Is there a difference between converting a string of ASCII digits to an integer versus a string of non-ASCII digits to an integer?
billposer2 at gmail.com
Tue Dec 15 17:10:07 CST 2020
What do you mean by "non-ASCII digits"? Things like superscript and
subscript versions of the usual Western "Arabic' numbers? Or are you
talking about numbers like those of Chinese, roman numerals, Tamil, etc.?
In the case of the former, once you map the digits to their standard forms,
the algorithm is the same. In the case of the latter, no, in many cases
very different algorithms are required.
On Mon, Dec 14, 2020 at 12:28 PM Roger L Costello via Unicode <
unicode at unicode.org> wrote:
> Hi Folks,
> As I understand it, when the C programming language was created it just
> used ASCII. Programs written in C used ASCII digits.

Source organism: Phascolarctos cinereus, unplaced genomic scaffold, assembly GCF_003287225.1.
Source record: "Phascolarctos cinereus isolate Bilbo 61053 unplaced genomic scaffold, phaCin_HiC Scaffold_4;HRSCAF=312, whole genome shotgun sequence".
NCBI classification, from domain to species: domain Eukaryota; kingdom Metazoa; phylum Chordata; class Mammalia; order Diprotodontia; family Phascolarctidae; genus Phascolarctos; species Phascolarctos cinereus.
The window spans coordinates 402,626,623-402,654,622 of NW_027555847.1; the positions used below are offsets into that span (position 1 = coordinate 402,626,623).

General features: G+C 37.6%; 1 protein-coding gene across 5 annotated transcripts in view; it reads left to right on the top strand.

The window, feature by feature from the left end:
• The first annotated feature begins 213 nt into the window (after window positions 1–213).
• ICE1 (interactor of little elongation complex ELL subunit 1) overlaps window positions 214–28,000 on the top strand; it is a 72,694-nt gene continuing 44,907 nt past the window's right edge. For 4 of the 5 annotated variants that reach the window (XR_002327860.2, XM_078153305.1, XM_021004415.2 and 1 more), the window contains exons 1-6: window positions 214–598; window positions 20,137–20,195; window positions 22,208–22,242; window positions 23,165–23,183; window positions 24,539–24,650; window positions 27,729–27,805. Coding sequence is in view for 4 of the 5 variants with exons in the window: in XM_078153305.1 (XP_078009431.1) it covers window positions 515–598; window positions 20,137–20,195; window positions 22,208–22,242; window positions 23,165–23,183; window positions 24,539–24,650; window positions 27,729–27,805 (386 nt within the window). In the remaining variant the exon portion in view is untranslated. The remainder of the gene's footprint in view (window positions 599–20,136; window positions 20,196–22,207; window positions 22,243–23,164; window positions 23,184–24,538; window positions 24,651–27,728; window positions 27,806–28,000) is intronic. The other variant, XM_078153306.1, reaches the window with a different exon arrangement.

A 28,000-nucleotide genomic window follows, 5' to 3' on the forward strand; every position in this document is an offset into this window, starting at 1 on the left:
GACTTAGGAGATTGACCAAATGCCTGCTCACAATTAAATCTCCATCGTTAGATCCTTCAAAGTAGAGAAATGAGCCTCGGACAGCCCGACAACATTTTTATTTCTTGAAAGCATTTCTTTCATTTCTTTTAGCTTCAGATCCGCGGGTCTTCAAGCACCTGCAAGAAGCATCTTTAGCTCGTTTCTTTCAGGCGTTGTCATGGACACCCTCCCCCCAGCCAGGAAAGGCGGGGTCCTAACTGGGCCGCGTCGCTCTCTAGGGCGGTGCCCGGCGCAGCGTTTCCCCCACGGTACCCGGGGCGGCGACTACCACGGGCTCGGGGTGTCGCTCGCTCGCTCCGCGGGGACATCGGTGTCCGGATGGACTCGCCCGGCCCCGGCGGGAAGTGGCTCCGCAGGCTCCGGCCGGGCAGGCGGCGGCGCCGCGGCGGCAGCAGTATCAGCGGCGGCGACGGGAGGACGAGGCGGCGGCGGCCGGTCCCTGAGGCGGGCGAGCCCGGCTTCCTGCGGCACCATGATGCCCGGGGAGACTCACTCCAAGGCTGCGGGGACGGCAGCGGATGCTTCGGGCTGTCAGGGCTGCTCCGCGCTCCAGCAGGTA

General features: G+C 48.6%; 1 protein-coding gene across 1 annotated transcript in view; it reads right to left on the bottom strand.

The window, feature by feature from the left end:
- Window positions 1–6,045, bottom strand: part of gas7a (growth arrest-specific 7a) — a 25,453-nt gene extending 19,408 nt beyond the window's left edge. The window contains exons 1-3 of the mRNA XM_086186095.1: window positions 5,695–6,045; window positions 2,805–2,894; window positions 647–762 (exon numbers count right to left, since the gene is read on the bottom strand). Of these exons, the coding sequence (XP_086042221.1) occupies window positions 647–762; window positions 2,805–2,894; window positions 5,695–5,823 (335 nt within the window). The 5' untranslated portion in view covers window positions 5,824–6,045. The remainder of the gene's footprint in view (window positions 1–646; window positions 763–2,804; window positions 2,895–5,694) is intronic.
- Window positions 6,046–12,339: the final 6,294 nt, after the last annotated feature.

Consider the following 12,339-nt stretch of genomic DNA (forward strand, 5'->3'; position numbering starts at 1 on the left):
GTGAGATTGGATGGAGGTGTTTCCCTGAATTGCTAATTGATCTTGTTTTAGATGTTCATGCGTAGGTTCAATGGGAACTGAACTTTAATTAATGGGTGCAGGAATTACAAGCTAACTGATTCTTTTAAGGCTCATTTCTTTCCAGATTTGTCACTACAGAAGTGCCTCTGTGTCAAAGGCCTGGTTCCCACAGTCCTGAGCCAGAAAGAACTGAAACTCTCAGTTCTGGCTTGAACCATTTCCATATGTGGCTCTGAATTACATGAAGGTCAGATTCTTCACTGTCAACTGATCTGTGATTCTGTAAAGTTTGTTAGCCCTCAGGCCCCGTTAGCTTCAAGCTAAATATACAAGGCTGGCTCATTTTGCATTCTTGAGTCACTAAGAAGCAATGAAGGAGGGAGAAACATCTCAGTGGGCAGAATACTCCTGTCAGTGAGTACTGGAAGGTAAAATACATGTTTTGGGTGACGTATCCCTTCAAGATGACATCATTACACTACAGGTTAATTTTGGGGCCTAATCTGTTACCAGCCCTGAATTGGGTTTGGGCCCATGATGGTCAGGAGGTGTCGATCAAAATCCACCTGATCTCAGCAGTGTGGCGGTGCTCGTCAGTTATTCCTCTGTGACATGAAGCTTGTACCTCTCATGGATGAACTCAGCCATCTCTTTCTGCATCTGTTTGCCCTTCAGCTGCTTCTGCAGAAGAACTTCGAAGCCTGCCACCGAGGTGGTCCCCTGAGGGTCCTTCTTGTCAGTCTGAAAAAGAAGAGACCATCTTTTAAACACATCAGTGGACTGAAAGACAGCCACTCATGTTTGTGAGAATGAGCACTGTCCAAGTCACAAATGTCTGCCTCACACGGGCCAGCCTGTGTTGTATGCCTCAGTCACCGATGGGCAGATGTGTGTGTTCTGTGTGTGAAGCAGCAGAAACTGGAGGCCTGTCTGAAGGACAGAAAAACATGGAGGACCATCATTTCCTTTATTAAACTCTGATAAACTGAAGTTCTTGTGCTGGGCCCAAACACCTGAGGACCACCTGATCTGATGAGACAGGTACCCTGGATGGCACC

> Nowadays C supports Unicode and Unicode contains more digits than just the
> ASCII digits. (I think) modern C programs can express numbers using strings
> of non-ASCII digits.
> 1. Is the algorithm for converting a string that contains non-ASCII digits
> different than the algorithm for converting a string containing ASCII
> 2. The C function atoi() converts a string of digits to a number. I have
> seen the source code for atoi(). The source code that I saw was dated
> around the year 2000. Can you point me to the modern source code for atoi()?
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